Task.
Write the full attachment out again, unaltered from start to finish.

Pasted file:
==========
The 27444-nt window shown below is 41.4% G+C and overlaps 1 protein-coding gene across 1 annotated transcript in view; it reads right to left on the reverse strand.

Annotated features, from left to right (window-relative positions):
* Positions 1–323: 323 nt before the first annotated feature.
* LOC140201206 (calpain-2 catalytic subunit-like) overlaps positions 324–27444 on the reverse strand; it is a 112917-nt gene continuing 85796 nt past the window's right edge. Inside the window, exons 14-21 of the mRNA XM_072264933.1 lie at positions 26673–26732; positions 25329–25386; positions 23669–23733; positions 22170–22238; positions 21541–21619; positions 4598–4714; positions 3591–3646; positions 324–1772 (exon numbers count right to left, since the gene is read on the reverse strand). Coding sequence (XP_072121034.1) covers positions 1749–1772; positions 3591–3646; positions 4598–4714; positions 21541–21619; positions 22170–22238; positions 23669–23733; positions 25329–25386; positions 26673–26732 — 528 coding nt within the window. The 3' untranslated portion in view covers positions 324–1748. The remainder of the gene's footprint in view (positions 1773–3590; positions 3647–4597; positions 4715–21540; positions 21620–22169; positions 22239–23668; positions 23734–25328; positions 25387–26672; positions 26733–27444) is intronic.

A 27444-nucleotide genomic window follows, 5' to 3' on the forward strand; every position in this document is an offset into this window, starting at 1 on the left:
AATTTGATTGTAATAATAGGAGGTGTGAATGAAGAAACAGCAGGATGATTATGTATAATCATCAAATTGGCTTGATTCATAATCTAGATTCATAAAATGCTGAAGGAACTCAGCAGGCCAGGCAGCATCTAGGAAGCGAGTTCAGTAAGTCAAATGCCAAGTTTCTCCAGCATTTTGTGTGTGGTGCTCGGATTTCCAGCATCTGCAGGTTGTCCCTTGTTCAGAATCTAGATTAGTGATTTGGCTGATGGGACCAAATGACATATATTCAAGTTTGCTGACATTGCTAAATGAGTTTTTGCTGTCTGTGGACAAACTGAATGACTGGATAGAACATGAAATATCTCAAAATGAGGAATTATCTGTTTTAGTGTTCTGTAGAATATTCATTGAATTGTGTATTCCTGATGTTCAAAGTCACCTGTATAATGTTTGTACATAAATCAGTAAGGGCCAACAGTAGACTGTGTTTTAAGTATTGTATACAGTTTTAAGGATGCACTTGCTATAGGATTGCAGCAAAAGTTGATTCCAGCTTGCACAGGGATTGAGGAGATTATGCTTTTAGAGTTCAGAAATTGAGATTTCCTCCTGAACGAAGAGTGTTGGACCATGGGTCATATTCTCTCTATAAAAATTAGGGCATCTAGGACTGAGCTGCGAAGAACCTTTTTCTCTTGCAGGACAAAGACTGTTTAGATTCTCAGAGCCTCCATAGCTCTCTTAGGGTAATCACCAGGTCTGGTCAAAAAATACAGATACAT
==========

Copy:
The 27444-nt window shown below is 41.4% G+C and overlaps 1 protein-coding gene across 1 annotated transcript in view; it reads right to left on the reverse strand.

Annotated features, from left to right (window-relative positions):
* Positions 1–323: 323 nt before the first annotated feature.
* LOC140201206 (calpain-2 catalytic subunit-like) overlaps positions 324–27444 on the reverse strand; it is a 112917-nt gene continuing 85796 nt past the window's right edge. Inside the window, exons 14-21 of the mRNA XM_072264933.1 lie at positions 26673–26732; positions 25329–25386; positions 23669–23733; positions 22170–22238; positions 21541–21619; positions 4598–4714; positions 3591–3646; positions 324–1772 (exon numbers count right to left, since the gene is read on the reverse strand). Coding sequence (XP_072121034.1) covers positions 1749–1772; positions 3591–3646; positions 4598–4714; positions 21541–21619; positions 22170–22238; positions 23669–23733; positions 25329–25386; positions 26673–26732 — 528 coding nt within the window. The 3' untranslated portion in view covers positions 324–1748. The remainder of the gene's footprint in view (positions 1773–3590; positions 3647–4597; positions 4715–21540; positions 21620–22169; positions 22239–23668; positions 23734–25328; positions 25387–26672; positions 26733–27444) is intronic.

A 27444-nucleotide genomic window follows, 5' to 3' on the forward strand; every position in this document is an offset into this window, starting at 1 on the left:
AATTTGATTGTAATAATAGGAGGTGTGAATGAAGAAACAGCAGGATGATTATGTATAATCATCAAATTGGCTTGATTCATAATCTAGATTCATAAAATGCTGAAGGAACTCAGCAGGCCAGGCAGCATCTAGGAAGCGAGTTCAGTAAGTCAAATGCCAAGTTTCTCCAGCATTTTGTGTGTGGTGCTCGGATTTCCAGCATCTGCAGGTTGTCCCTTGTTCAGAATCTAGATTAGTGATTTGGCTGATGGGACCAAATGACATATATTCAAGTTTGCTGACATTGCTAAATGAGTTTTTGCTGTCTGTGGACAAACTGAATGACTGGATAGAACATGAAATATCTCAAAATGAGGAATTATCTGTTTTAGTGTTCTGTAGAATATTCATTGAATTGTGTATTCCTGATGTTCAAAGTCACCTGTATAATGTTTGTACATAAATCAGTAAGGGCCAACAGTAGACTGTGTTTTAAGTATTGTATACAGTTTTAAGGATGCACTTGCTATAGGATTGCAGCAAAAGTTGATTCCAGCTTGCACAGGGATTGAGGAGATTATGCTTTTAGAGTTCAGAAATTGAGATTTCCTCCTGAACGAAGAGTGTTGGACCATGGGTCATATTCTCTCTATAAAAATTAGGGCATCTAGGACTGAGCTGCGAAGAACCTTTTTCTCTTGCAGGACAAAGACTGTTTAGATTCTCAGAGCCTCCATAGCTCTCTTAGGGTAATCACCAGGTCTGGTCAAAAAATACAGATACAT